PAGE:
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Frosty Mugs: 1940

Frosty Mugs: 1940

November 1940. "Pierre, South Dakota, on a cold night." Medium format acetate negative by John Vachon for the Farm Security Administration. View full size.

        About these images: The exposures by John Vachon, Marion Post Wolcott and other FSA photographers that we've been posting over the past few months may be around 80 years old, but have only recently been scanned in high resolution and made available for download by the Library of Congress. So in that sense they're "new" -- the photo above, for example, is from a batch of around 300 negatives scanned in October 2019 and published to the LOC website on December 12. These high-quality scans are gradually replacing the low-resolution images that have populated the LOC's online archive since 2011.


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Great news!

Dave, thanks for the note about the high resolution scans at the LOC. I started visiting the American Memory site soon after it came online in the mid 1990s, spending many hours perusing the collections, especially the FSA/OWI, Gottscho-Schleisner and Horydczak collections, and downloading the TIFF versions of photos (the highest resolution then available).

I'm glad to hear that higher resolution scans are becoming available - I know it will take them some time to go back through collections already scanned. I'll be watching as they make progress through my favorites, to see what wallpaper and screen saver collections I can put together.

It isn't your fault, Dave

But your wonderful site keeps reminding of things I did when making a living in the zany world of photography.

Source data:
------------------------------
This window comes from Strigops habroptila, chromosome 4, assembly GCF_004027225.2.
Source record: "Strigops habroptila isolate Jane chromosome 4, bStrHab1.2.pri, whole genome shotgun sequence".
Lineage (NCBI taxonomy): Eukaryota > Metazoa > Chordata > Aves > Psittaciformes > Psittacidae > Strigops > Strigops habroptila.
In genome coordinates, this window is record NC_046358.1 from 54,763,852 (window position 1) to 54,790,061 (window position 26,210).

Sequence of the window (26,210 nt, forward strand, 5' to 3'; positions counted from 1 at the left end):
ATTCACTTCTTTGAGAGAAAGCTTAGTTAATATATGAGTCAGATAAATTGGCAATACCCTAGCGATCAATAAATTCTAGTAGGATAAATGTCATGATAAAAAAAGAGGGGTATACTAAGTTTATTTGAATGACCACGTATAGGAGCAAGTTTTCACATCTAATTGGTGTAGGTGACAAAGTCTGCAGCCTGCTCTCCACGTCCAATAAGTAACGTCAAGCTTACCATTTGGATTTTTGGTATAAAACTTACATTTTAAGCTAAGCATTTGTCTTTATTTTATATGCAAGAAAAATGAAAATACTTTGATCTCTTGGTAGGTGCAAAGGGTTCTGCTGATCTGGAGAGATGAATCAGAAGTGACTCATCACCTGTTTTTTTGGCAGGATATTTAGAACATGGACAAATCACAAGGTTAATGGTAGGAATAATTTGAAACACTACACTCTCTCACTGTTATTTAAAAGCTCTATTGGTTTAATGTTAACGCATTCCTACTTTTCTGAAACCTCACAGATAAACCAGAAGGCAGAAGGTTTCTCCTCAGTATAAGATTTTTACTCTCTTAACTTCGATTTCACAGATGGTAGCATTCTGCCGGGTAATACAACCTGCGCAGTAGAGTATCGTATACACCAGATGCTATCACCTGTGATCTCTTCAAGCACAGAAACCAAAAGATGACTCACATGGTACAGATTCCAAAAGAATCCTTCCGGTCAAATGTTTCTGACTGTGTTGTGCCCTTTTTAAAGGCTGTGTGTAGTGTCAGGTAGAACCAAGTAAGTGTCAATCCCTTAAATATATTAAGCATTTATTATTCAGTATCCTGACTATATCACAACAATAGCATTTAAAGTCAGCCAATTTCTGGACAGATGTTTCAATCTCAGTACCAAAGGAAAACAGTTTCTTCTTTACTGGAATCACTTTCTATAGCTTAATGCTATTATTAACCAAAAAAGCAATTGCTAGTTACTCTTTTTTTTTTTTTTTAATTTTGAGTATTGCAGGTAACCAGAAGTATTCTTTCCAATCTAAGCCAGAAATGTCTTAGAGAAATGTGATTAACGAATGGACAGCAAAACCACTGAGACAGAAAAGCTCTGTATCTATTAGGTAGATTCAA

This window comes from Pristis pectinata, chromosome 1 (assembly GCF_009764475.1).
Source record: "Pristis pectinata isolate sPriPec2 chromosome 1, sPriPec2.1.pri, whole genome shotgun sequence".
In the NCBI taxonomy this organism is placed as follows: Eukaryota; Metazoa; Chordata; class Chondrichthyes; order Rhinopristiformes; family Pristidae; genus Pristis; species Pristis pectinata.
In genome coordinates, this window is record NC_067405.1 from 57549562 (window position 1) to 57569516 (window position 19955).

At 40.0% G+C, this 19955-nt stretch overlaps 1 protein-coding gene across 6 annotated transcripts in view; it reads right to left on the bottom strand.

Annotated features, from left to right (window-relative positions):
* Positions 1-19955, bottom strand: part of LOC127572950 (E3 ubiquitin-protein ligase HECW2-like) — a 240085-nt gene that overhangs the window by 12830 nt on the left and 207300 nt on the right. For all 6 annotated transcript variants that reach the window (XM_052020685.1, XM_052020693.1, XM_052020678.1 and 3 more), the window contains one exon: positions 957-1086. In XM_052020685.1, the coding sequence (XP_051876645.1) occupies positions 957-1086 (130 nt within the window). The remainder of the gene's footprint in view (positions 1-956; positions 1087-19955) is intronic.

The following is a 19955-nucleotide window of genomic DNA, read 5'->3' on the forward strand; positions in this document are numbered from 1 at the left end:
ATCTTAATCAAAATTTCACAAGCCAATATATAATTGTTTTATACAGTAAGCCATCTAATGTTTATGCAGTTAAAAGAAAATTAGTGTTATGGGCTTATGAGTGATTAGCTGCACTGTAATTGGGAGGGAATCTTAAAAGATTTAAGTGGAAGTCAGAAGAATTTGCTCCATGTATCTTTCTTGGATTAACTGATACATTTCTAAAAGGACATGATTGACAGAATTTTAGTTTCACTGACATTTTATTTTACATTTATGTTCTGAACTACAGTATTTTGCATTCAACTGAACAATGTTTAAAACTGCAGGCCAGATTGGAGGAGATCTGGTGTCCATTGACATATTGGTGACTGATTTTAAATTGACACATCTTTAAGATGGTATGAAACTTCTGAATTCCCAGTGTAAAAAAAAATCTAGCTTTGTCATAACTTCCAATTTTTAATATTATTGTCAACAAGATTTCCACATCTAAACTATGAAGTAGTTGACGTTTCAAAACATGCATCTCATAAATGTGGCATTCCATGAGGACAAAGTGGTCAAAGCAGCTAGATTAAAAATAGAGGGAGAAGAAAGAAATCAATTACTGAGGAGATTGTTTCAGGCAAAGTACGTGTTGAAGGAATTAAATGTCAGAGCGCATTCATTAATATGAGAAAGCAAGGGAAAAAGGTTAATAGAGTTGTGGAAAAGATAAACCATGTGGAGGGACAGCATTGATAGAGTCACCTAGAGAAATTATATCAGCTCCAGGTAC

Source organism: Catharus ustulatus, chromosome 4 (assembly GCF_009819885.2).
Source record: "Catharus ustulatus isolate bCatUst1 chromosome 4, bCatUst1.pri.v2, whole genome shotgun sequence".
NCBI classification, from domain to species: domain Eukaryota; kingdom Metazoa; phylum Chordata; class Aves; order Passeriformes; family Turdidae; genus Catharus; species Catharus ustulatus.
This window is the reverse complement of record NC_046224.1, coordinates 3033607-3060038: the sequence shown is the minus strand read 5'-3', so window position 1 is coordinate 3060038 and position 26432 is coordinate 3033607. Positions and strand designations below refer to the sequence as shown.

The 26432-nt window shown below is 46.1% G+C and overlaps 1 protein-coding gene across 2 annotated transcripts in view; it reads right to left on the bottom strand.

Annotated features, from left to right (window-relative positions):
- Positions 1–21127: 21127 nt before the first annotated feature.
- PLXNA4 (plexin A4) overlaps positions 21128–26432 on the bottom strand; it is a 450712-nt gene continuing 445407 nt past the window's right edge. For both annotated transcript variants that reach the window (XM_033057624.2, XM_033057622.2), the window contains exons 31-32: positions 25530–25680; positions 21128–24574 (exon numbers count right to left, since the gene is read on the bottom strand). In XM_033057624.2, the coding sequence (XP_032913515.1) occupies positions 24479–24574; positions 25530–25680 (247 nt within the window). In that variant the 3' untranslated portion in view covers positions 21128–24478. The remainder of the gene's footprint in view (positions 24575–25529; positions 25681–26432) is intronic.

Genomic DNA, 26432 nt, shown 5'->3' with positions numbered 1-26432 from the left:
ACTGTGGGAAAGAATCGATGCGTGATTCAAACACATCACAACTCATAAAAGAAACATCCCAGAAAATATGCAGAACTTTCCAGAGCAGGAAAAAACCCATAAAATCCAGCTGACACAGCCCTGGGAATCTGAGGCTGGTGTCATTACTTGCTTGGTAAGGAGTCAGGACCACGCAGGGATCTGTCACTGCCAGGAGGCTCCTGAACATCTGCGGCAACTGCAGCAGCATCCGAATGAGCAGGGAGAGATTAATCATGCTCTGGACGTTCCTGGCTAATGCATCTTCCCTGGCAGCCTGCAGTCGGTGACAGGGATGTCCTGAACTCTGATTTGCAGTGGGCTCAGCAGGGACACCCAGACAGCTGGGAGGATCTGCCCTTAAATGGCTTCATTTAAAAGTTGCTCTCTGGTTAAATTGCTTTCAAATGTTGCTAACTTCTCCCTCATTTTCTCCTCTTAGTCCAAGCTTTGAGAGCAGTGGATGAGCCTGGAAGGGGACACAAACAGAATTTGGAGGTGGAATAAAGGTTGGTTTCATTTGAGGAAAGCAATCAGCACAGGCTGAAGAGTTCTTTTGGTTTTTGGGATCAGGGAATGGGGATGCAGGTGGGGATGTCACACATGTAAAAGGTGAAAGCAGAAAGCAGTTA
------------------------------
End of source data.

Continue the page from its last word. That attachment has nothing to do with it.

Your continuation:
The Library of Congress, which by itself is worth a visit to DC, is far more than one building and the (if I remember right) Jefferson LOC building, across the street from the old LOC, has THOUSANDS or MILLIONS of photos and a lot of other wonderful stuff.

Once, for a low-budget FEMA brochure in the 1990s, I went there to snag some public-domain photos of hurricanes. I recall walking through a room full of gorgeous globes five feet or so in diameter, into a big room with tons of filing cabinets. The LOC person said, "Here you go; start with the hurricane photos in these three filing cabinets." Overwhelming! And amazing.

Back in the late 1980s, when I was a White House consultant, I visited the Pentagon photo lab, which was then on Bolling Air Force Base. May still be there. There were four or five Navy techs in civilian clothes digitizing military photos. Using flatbed scanners, they were running through Gardner and Brady Civil War glass plates.

It was a painstaking process and I asked the guy who ran the place how many photos they had to do. He said their library had something like five million photos and guessed that, even considering things would go faster when they got to the film era and scanning technology would be improved, it would be two or three hundred years of work.

One of the photo labs there had processed the autopsy photos of JFK.

I was lucky to have been able to see such stuff and I thank Dave and his staff for all the hard work they do for our benefit. They make it look easy, but I know it ain't, and they deserve any and all support we can provide.

Thanks, SHORPY.COM!!! You have enriched us all.

Next Stop Pottersville

That is some glorious curlicue neon in the Sun-Set bar's windows. I can picture George Bailey running past the bar and wondering what happened to Bedford Falls.

As the scene appears today.

FSA Photos

Thanks, Shorpy, for the beautiful and haunting FSA photos, especially those made by John Vachon.

Value to Joy Ratio

The work at the LOC is easily one of the more useful government institutions. And, it's so wonderful that you take the time to scurry through their archives to bring us these gems each and every day. I'm grateful to you both. Viewing these images brings joy to each day. Welcomed joy.

The Sun Has Set

Alas, the frosty mugs of suds may be gone, but other commerce lives on in this edifice -- the circa 1884 Karcher Building on Pierre Street -- and adjacent, with minor modifications.

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